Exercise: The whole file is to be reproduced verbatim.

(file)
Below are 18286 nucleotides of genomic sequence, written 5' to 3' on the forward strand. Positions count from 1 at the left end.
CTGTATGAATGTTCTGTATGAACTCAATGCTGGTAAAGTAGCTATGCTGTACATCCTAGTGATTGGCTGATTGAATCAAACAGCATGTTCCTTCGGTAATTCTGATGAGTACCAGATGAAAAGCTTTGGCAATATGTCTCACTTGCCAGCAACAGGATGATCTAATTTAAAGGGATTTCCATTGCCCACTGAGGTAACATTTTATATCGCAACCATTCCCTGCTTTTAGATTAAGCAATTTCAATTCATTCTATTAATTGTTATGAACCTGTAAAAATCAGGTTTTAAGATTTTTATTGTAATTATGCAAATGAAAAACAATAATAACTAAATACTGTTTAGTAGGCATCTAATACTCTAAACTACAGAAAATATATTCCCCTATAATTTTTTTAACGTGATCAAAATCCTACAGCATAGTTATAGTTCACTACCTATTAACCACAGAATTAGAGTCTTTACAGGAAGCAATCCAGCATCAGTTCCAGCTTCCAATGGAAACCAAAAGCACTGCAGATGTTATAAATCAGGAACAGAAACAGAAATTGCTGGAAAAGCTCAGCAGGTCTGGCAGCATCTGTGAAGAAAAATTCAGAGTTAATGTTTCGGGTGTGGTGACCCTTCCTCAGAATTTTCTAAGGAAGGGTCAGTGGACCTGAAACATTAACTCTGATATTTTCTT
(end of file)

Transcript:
Below are 18286 nucleotides of genomic sequence, written 5' to 3' on the forward strand. Positions count from 1 at the left end.
CTGTATGAATGTTCTGTATGAACTCAATGCTGGTAAAGTAGCTATGCTGTACATCCTAGTGATTGGCTGATTGAATCAAACAGCATGTTCCTTCGGTAATTCTGATGAGTACCAGATGAAAAGCTTTGGCAATATGTCTCACTTGCCAGCAACAGGATGATCTAATTTAAAGGGATTTCCATTGCCCACTGAGGTAACATTTTATATCGCAACCATTCCCTGCTTTTAGATTAAGCAATTTCAATTCATTCTATTAATTGTTATGAACCTGTAAAAATCAGGTTTTAAGATTTTTATTGTAATTATGCAAATGAAAAACAATAATAACTAAATACTGTTTAGTAGGCATCTAATACTCTAAACTACAGAAAATATATTCCCCTATAATTTTTTTAACGTGATCAAAATCCTACAGCATAGTTATAGTTCACTACCTATTAACCACAGAATTAGAGTCTTTACAGGAAGCAATCCAGCATCAGTTCCAGCTTCCAATGGAAACCAAAAGCACTGCAGATGTTATAAATCAGGAACAGAAACAGAAATTGCTGGAAAAGCTCAGCAGGTCTGGCAGCATCTGTGAAGAAAAATTCAGAGTTAATGTTTCGGGTGTGGTGACCCTTCCTCAGAATTTTCTAAGGAAGGGTCAGTGGACCTGAAACATTAACTCTGATATTTTCTT